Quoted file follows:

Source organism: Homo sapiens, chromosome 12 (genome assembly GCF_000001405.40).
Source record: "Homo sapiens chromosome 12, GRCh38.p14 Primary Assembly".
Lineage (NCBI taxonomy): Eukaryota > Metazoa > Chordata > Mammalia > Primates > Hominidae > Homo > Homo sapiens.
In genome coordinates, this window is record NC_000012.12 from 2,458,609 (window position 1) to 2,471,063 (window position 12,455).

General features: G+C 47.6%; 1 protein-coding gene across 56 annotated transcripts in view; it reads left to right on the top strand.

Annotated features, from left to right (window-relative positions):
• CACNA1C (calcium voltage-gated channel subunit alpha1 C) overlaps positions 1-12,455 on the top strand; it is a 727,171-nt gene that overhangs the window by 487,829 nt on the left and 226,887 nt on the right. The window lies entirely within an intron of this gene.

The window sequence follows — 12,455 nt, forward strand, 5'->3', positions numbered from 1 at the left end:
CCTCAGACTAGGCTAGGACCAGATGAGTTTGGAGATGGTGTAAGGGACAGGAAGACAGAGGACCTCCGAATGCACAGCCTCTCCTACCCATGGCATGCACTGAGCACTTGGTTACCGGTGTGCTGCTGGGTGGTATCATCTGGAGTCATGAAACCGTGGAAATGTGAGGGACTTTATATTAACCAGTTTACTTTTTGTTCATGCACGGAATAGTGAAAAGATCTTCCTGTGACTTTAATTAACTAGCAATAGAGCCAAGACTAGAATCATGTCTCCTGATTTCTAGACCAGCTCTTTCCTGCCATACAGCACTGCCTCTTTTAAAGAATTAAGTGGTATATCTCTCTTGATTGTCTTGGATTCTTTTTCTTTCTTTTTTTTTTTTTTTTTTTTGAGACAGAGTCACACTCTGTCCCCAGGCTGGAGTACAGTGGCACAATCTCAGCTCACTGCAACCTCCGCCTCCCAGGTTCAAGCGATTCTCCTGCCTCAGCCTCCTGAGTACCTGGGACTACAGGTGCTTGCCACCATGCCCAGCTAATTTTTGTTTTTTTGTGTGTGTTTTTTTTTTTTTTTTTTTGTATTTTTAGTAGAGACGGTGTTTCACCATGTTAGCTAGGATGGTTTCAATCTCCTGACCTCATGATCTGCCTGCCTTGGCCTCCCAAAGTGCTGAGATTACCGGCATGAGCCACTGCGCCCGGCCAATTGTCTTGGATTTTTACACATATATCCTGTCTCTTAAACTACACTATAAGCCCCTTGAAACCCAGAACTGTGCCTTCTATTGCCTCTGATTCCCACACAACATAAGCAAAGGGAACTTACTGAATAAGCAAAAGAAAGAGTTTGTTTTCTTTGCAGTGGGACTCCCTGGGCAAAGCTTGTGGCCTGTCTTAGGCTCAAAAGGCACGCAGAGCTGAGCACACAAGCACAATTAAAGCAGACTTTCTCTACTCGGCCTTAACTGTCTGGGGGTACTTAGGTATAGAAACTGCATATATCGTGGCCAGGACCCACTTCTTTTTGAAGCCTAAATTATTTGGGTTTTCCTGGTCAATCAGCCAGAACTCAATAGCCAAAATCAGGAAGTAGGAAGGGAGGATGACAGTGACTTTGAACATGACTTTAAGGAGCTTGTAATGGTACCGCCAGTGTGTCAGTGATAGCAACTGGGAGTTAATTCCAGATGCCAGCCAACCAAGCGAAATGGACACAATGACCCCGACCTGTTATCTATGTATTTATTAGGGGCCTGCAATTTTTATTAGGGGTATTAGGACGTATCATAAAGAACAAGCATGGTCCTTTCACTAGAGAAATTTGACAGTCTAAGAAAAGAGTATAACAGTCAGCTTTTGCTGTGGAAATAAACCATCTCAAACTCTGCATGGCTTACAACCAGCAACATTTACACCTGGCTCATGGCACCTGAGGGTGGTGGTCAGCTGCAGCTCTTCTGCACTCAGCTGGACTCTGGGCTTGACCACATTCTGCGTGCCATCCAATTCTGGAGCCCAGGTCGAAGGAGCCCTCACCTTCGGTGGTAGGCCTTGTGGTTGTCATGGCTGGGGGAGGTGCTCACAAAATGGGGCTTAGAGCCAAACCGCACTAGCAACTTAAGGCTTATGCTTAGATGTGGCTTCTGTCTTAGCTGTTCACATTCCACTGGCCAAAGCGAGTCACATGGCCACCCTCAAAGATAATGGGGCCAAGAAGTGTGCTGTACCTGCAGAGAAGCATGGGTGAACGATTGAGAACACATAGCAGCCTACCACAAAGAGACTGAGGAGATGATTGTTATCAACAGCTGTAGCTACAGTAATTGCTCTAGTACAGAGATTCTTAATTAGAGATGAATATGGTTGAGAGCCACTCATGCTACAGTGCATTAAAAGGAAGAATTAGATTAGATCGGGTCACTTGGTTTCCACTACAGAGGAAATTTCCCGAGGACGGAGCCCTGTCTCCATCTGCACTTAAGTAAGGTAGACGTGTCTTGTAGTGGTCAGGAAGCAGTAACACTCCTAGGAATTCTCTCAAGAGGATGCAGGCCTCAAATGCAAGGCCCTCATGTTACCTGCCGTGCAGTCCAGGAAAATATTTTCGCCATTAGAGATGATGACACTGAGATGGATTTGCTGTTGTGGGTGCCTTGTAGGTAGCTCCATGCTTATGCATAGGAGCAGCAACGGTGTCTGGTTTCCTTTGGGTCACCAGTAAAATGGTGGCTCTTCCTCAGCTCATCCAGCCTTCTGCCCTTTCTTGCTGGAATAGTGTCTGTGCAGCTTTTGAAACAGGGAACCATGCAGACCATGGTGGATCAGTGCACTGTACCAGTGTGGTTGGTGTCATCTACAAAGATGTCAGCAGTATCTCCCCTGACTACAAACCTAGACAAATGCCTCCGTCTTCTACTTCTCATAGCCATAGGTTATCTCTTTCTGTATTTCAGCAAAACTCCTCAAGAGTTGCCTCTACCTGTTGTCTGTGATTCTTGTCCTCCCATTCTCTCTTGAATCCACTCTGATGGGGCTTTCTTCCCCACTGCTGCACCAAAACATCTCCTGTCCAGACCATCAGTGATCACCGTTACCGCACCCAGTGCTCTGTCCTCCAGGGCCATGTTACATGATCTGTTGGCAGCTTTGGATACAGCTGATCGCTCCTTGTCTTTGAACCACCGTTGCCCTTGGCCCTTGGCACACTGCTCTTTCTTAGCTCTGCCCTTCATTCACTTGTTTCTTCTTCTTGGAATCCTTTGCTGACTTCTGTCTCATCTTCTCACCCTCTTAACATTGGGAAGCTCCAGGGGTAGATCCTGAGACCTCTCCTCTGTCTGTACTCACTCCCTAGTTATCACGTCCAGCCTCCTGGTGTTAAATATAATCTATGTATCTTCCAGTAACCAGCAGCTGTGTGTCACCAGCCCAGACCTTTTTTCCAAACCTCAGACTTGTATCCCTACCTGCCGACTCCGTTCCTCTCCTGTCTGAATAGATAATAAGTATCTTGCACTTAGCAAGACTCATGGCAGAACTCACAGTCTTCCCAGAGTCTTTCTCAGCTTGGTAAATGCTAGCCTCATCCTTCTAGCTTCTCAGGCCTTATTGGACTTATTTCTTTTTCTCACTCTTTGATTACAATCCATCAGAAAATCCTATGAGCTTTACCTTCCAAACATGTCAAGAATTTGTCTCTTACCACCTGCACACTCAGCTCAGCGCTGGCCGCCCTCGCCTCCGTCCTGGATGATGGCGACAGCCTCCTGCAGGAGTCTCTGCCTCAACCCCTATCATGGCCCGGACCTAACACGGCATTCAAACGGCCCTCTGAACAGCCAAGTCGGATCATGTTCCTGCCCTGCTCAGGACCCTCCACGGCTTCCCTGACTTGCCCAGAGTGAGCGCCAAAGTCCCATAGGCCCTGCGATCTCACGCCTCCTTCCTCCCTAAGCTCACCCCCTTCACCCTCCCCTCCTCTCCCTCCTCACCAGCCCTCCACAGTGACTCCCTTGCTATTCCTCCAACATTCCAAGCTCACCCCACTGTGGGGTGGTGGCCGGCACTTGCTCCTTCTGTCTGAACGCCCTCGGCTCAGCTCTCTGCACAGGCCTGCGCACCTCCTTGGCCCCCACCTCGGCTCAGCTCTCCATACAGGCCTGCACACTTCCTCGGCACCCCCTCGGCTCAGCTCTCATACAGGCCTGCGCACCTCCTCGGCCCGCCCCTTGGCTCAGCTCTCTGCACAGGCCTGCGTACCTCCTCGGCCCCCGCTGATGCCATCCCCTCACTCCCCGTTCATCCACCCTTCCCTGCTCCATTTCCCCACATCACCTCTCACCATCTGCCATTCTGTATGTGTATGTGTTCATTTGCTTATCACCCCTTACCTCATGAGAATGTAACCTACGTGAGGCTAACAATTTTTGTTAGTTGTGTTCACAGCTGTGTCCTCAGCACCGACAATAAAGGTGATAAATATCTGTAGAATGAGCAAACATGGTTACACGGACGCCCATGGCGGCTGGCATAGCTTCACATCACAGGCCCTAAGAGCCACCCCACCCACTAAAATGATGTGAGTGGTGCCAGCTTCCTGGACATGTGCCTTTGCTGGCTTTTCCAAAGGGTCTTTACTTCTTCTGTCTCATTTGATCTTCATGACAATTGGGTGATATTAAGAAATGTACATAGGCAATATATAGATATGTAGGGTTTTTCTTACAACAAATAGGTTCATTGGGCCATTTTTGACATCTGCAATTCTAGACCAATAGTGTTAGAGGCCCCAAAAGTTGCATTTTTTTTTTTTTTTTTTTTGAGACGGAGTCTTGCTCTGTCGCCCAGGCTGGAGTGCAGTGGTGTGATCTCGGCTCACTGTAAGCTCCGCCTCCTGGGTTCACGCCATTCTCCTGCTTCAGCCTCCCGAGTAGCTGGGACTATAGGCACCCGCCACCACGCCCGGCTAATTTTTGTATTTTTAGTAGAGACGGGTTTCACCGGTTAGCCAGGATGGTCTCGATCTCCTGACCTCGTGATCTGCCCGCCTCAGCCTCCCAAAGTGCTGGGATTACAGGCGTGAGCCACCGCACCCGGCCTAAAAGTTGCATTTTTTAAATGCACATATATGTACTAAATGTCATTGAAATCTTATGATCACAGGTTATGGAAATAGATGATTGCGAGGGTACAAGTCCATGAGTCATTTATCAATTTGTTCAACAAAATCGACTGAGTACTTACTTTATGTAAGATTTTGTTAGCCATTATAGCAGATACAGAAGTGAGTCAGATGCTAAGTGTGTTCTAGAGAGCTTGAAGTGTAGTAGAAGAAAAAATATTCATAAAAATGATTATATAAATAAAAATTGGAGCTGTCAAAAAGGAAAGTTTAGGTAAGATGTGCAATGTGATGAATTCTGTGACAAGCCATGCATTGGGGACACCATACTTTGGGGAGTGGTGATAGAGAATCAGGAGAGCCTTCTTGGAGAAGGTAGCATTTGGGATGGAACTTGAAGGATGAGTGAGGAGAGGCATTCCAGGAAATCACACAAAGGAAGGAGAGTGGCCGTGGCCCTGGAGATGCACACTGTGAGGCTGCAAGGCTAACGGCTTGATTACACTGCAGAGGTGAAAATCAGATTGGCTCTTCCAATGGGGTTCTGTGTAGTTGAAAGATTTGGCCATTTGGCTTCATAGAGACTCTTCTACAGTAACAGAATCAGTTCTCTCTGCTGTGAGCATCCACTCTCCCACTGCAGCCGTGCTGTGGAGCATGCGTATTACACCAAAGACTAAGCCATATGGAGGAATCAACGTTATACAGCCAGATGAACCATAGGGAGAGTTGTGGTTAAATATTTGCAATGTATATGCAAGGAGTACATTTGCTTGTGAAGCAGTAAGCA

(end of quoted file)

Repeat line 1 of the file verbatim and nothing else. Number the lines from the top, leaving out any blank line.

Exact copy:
Source organism: Homo sapiens, chromosome 12 (genome assembly GCF_000001405.40).